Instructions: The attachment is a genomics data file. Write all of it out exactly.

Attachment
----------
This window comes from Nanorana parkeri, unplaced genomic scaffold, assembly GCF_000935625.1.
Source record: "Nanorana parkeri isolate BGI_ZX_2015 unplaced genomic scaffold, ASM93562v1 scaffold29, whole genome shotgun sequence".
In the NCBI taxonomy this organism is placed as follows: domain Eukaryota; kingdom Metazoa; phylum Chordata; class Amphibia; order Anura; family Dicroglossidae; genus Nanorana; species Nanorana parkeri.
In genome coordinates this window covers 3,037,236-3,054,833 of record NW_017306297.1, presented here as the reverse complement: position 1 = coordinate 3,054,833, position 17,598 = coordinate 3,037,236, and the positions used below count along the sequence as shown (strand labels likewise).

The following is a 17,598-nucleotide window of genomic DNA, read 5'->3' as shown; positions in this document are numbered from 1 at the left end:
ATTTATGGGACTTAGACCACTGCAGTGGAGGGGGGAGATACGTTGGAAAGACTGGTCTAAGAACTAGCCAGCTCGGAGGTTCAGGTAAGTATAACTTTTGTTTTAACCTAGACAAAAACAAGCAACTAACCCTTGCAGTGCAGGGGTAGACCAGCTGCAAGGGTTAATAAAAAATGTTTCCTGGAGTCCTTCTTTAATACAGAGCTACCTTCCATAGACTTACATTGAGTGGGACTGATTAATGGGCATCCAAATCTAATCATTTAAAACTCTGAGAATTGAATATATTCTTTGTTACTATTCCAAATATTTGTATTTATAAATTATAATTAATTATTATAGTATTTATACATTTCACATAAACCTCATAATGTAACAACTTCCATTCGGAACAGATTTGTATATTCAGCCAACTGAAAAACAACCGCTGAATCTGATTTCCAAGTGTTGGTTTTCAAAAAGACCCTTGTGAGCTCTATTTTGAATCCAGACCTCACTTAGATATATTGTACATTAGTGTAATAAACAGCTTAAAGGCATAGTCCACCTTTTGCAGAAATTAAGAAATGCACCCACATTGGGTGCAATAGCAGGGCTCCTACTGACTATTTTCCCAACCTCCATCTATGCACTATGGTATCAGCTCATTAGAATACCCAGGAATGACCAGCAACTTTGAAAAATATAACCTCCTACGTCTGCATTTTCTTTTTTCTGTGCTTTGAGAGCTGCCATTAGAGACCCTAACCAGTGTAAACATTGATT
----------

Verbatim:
This window comes from Nanorana parkeri, unplaced genomic scaffold, assembly GCF_000935625.1.
Source record: "Nanorana parkeri isolate BGI_ZX_2015 unplaced genomic scaffold, ASM93562v1 scaffold29, whole genome shotgun sequence".
In the NCBI taxonomy this organism is placed as follows: domain Eukaryota; kingdom Metazoa; phylum Chordata; class Amphibia; order Anura; family Dicroglossidae; genus Nanorana; species Nanorana parkeri.
In genome coordinates this window covers 3,037,236-3,054,833 of record NW_017306297.1, presented here as the reverse complement: position 1 = coordinate 3,054,833, position 17,598 = coordinate 3,037,236, and the positions used below count along the sequence as shown (strand labels likewise).

The following is a 17,598-nucleotide window of genomic DNA, read 5'->3' as shown; positions in this document are numbered from 1 at the left end:
ATTTATGGGACTTAGACCACTGCAGTGGAGGGGGGAGATACGTTGGAAAGACTGGTCTAAGAACTAGCCAGCTCGGAGGTTCAGGTAAGTATAACTTTTGTTTTAACCTAGACAAAAACAAGCAACTAACCCTTGCAGTGCAGGGGTAGACCAGCTGCAAGGGTTAATAAAAAATGTTTCCTGGAGTCCTTCTTTAATACAGAGCTACCTTCCATAGACTTACATTGAGTGGGACTGATTAATGGGCATCCAAATCTAATCATTTAAAACTCTGAGAATTGAATATATTCTTTGTTACTATTCCAAATATTTGTATTTATAAATTATAATTAATTATTATAGTATTTATACATTTCACATAAACCTCATAATGTAACAACTTCCATTCGGAACAGATTTGTATATTCAGCCAACTGAAAAACAACCGCTGAATCTGATTTCCAAGTGTTGGTTTTCAAAAAGACCCTTGTGAGCTCTATTTTGAATCCAGACCTCACTTAGATATATTGTACATTAGTGTAATAAACAGCTTAAAGGCATAGTCCACCTTTTGCAGAAATTAAGAAATGCACCCACATTGGGTGCAATAGCAGGGCTCCTACTGACTATTTTCCCAACCTCCATCTATGCACTATGGTATCAGCTCATTAGAATACCCAGGAATGACCAGCAACTTTGAAAAATATAACCTCCTACGTCTGCATTTTCTTTTTTCTGTGCTTTGAGAGCTGCCATTAGAGACCCTAACCAGTGTAAACATTGATT